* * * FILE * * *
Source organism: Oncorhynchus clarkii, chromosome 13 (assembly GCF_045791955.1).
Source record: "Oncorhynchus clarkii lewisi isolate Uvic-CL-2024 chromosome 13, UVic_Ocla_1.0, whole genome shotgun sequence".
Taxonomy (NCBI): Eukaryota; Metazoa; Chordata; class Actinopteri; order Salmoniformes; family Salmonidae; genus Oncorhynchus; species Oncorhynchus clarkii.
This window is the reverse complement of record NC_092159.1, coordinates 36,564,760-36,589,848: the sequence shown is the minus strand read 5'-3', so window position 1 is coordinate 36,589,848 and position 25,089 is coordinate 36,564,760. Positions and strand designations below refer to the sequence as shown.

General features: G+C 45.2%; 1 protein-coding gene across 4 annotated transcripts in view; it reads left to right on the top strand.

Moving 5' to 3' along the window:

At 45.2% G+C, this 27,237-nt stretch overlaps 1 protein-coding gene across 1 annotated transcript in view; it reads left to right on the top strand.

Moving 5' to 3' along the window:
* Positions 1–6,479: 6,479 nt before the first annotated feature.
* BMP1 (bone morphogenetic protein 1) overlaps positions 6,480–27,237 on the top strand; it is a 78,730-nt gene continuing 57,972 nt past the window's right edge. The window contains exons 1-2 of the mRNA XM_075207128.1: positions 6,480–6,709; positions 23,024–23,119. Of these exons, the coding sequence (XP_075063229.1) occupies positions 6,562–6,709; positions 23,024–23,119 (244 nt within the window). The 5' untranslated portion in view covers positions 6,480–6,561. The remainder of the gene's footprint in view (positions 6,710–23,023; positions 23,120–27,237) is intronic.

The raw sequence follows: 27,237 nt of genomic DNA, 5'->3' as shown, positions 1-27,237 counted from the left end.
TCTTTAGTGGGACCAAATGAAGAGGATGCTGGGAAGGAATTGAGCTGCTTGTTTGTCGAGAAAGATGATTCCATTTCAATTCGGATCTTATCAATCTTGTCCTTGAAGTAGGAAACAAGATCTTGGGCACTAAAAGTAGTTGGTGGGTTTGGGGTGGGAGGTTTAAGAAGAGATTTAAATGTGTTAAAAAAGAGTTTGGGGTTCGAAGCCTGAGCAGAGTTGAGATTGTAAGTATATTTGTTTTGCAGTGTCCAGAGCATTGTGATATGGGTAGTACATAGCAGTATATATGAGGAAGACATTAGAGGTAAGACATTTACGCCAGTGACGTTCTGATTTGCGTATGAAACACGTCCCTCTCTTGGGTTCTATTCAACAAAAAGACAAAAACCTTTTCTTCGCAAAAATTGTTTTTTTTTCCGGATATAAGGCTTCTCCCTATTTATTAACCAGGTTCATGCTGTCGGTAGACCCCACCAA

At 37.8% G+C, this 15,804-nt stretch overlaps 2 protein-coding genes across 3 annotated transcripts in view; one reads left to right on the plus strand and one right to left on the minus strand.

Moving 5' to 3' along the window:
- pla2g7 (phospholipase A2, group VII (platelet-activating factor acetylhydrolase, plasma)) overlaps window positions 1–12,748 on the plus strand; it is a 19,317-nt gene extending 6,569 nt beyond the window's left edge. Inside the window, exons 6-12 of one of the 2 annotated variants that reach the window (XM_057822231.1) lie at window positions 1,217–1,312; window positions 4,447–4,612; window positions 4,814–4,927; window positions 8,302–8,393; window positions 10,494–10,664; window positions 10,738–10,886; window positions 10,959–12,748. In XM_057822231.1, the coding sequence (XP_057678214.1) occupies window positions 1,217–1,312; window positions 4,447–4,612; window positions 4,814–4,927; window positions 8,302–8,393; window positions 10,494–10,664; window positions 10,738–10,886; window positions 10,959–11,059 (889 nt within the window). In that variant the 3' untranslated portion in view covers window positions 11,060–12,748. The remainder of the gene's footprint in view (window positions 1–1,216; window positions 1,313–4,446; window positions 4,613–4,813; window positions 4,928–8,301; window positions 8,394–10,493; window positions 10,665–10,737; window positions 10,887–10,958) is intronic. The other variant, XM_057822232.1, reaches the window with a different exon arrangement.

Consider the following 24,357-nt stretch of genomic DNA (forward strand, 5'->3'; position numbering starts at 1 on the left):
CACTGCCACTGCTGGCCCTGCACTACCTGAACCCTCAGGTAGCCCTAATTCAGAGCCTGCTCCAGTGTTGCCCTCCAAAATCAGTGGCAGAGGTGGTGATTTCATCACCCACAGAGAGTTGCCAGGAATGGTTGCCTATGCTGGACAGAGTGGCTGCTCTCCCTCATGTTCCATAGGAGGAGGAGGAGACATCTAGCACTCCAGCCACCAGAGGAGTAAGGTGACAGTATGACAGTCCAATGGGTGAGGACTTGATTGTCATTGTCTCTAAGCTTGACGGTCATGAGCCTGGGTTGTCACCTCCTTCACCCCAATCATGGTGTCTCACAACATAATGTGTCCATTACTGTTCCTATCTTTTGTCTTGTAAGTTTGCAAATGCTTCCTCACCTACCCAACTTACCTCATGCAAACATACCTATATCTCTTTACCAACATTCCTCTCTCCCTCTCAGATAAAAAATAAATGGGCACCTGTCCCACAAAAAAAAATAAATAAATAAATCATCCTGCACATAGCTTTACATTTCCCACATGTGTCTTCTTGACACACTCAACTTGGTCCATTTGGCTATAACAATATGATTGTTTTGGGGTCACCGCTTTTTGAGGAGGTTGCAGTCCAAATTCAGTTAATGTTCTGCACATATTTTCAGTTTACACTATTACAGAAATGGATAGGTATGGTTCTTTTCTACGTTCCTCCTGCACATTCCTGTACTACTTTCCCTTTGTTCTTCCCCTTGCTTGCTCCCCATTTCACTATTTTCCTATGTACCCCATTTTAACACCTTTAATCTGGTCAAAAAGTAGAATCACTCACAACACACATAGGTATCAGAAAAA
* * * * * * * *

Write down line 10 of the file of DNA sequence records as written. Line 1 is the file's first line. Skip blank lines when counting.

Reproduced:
* BMP1 (bone morphogenetic protein 1) overlaps positions 6,480–27,237 on the top strand; it is a 78,730-nt gene continuing 57,972 nt past the window's right edge. The window contains exons 1-2 of the mRNA XM_075207128.1: positions 6,480–6,709; positions 23,024–23,119. Of these exons, the coding sequence (XP_075063229.1) occupies positions 6,562–6,709; positions 23,024–23,119 (244 nt within the window). The 5' untranslated portion in view covers positions 6,480–6,561. The remainder of the gene's footprint in view (positions 6,710–23,023; positions 23,120–27,237) is intronic.